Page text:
Part of a series which began with Fake news and the ethics of belief.
’Cleave’ is an English verb with two virtually opposite meanings.
To ’cleave’ can mean to split or divide. Hence ‘cleaver’, which is a heavy knife for chopping meat.
But to ’cleave’ can also mean to cling or adhere, as in Genesis 2:24:
Therefore shall a man leave his father and his mother, and shall cleave unto his wife: and they shall be one flesh.
Remember this as we dig deeper into Clifford’s move from ‘is’ to ‘ought’.
Clifford says we can ‘verify by direct observation’ that the instinct to ‘do good to man’ is ‘founded upon and agrees fully with’ the instinct to ‘do right’. Because of this, he says, we know by ‘immediate personal experience’ that ‘it is right to be beneficent’.1
I am assuming here that to ‘do right’ is by definition to do what you (morally) ought to do – that it would make no sense to question whether you (morally) ought to ‘do right’. I would go along with this.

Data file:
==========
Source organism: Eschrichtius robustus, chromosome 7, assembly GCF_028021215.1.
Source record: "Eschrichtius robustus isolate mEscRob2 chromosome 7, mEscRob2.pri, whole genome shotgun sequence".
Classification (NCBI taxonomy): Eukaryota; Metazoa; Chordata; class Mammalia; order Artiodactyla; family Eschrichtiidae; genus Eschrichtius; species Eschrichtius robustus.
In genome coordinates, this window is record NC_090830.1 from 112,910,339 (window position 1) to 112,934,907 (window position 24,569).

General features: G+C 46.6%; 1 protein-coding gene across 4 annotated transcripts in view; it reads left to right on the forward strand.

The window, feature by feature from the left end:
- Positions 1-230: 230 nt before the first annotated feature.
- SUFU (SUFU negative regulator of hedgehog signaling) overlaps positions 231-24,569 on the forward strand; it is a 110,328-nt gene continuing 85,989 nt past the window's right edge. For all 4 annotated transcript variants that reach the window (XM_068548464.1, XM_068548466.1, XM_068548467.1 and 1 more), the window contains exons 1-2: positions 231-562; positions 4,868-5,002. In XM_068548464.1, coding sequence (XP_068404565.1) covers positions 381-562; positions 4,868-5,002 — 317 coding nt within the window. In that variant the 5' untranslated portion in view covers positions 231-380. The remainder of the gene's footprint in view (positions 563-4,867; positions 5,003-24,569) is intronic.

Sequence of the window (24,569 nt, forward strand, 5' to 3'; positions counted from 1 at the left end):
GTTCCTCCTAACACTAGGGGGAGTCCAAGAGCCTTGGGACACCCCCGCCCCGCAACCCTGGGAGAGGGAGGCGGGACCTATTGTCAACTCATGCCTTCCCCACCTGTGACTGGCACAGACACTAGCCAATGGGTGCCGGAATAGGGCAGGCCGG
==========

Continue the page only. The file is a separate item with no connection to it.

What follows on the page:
But I am also assuming that Clifford is not saying that to ‘do good to man’ is by definition to do what you (morally) ought to do. This I would also agree with. We could for example imagine a religious fundamentalist deciding that what she (morally) ought to do was to obey her God, and that she should only ‘do good to man’ if that was what her God commanded.
After all, if it was true by definition that to ‘do good to man’ was what we morally ought to do, then this would not be something we could ‘verify by direct observation’. You cannot ‘verify by direct observation’ that all bachelors are unmarried. You can only know this by knowing what the words mean.
I am therefore taking Clifford to intend that doing ‘good to man’ or being ‘beneficent’ to other people is a matter of behaving in such a way that benefits others, perhaps by increasing their net happiness. And that because the link between beneficence and doing the right thing is something we can ‘verify by direct observation’, being beneficent is not by definition the right thing to do. Being beneficent is therefore not by definition how we ought to behave.
If I say ‘he is beneficent’ or ‘she does good to other people’ I am talking about what is the case, not about what ought to be the case. But if I say ‘X is the right thing for him to do’ I am talking about what he ought to do, and therefore what ought to be the case, rather than what is the case.
The two things which Clifford wants to cleave together are therefore starting out as things which Hume’s guillotine would cleave apart.
1 William Clifford (1877, 1879), ‘The Ethics of Belief’, in Lectures and Essays, Volume II, London: MacMillan and Co, p201.
© Chris Lawrence 2021